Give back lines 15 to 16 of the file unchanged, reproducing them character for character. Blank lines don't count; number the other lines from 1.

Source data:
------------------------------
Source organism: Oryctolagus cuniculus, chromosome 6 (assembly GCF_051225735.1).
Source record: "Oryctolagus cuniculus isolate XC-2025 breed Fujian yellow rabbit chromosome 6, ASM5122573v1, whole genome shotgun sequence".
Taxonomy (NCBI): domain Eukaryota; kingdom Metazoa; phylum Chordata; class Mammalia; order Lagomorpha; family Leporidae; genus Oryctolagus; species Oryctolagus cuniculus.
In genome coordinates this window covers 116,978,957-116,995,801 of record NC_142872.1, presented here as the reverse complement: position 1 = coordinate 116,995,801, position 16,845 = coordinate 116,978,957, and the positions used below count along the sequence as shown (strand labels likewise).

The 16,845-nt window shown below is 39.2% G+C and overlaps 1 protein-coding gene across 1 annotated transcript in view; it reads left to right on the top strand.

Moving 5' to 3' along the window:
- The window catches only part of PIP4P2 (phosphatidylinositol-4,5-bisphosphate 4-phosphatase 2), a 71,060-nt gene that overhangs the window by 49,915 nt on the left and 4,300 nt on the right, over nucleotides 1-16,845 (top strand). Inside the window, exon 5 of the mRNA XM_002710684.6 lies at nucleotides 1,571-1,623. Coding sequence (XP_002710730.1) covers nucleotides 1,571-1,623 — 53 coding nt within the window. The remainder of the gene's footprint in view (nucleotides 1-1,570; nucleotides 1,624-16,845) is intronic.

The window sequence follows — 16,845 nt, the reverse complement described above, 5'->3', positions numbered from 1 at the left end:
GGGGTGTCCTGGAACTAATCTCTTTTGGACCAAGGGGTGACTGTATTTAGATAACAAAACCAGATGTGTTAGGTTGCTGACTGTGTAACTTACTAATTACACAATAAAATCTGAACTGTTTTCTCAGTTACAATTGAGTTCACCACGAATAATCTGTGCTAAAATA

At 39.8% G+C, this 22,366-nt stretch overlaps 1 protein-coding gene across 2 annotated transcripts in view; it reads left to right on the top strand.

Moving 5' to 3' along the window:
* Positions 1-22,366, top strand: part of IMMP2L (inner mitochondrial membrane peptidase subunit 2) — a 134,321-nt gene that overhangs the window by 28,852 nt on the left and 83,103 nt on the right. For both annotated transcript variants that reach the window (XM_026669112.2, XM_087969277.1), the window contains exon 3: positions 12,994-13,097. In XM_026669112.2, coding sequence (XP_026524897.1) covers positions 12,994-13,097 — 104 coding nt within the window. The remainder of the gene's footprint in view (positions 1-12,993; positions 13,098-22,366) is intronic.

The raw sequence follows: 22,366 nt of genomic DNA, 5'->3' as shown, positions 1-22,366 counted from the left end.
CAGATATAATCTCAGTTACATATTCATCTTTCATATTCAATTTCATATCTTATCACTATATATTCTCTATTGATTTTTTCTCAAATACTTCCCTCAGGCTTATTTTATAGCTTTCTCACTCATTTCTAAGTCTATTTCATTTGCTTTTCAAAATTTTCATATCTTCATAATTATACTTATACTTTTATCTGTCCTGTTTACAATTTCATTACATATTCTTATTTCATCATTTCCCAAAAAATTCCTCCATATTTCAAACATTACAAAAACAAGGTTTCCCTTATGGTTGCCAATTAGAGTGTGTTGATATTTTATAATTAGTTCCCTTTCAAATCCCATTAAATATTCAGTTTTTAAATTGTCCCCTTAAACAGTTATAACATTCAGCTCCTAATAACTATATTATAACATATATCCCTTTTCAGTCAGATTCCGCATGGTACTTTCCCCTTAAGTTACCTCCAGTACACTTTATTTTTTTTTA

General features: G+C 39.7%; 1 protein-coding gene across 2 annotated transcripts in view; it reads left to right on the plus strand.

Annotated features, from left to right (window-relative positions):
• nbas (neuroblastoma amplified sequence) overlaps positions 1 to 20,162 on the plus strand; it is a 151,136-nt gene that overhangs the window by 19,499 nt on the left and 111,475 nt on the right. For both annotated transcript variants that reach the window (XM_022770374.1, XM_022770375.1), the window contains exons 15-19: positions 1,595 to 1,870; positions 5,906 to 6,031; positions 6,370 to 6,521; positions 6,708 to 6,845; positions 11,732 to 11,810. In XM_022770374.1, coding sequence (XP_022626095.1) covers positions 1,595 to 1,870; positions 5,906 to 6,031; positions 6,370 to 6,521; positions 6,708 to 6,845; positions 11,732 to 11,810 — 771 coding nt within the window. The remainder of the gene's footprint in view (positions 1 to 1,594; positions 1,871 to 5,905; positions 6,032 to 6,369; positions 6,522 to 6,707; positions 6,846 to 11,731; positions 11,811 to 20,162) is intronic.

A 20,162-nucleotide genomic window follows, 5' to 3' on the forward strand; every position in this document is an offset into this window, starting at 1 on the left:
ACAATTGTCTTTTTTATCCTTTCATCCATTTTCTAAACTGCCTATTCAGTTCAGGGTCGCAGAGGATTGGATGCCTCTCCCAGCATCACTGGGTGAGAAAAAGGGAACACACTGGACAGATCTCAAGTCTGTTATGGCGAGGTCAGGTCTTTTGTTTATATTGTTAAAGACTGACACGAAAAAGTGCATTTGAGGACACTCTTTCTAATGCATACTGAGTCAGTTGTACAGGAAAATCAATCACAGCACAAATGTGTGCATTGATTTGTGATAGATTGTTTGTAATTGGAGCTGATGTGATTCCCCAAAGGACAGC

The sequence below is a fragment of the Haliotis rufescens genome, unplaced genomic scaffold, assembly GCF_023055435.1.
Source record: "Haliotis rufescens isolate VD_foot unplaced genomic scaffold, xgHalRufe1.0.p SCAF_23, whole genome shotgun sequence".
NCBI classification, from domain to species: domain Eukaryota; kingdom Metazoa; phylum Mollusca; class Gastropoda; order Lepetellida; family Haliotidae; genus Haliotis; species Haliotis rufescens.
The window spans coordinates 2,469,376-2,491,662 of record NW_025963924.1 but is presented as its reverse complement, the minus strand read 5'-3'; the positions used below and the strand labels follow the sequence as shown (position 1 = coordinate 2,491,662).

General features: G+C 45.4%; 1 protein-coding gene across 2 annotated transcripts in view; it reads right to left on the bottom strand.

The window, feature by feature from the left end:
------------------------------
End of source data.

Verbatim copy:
General features: G+C 39.7%; 1 protein-coding gene across 2 annotated transcripts in view; it reads left to right on the plus strand.

Annotated features, from left to right (window-relative positions):